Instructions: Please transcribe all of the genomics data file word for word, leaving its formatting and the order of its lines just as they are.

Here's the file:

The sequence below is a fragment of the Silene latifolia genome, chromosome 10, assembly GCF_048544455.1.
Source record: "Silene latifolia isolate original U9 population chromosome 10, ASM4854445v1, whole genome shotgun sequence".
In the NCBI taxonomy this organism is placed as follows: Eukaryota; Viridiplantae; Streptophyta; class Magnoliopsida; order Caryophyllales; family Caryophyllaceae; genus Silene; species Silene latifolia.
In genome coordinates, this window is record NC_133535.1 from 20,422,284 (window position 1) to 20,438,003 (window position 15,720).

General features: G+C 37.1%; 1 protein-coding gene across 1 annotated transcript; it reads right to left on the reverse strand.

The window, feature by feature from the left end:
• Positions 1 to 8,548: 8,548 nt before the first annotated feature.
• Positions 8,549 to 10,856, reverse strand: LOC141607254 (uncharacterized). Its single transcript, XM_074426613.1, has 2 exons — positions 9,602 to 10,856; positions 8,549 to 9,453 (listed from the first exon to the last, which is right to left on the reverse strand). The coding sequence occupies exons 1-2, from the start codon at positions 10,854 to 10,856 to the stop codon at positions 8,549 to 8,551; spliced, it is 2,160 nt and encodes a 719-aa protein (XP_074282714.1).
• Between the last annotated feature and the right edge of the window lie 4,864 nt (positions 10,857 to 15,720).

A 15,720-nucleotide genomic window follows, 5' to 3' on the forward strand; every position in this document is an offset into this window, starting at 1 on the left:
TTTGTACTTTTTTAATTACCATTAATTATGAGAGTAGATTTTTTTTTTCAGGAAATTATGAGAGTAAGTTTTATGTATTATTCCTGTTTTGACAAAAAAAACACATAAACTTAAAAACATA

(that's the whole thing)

The sequence below is a fragment of the Silene latifolia genome, chromosome 10, assembly GCF_048544455.1.
Source record: "Silene latifolia isolate original U9 population chromosome 10, ASM4854445v1, whole genome shotgun sequence".
In the NCBI taxonomy this organism is placed as follows: Eukaryota; Viridiplantae; Streptophyta; class Magnoliopsida; order Caryophyllales; family Caryophyllaceae; genus Silene; species Silene latifolia.
In genome coordinates, this window is record NC_133535.1 from 20,422,284 (window position 1) to 20,438,003 (window position 15,720).

General features: G+C 37.1%; 1 protein-coding gene across 1 annotated transcript; it reads right to left on the reverse strand.

The window, feature by feature from the left end:
• Positions 1 to 8,548: 8,548 nt before the first annotated feature.
• Positions 8,549 to 10,856, reverse strand: LOC141607254 (uncharacterized). Its single transcript, XM_074426613.1, has 2 exons — positions 9,602 to 10,856; positions 8,549 to 9,453 (listed from the first exon to the last, which is right to left on the reverse strand). The coding sequence occupies exons 1-2, from the start codon at positions 10,854 to 10,856 to the stop codon at positions 8,549 to 8,551; spliced, it is 2,160 nt and encodes a 719-aa protein (XP_074282714.1).
• Between the last annotated feature and the right edge of the window lie 4,864 nt (positions 10,857 to 15,720).

A 15,720-nucleotide genomic window follows, 5' to 3' on the forward strand; every position in this document is an offset into this window, starting at 1 on the left:
TTTGTACTTTTTTAATTACCATTAATTATGAGAGTAGATTTTTTTTTTCAGGAAATTATGAGAGTAAGTTTTATGTATTATTCCTGTTTTGACAAAAAAAACACATAAACTTAAAAACATA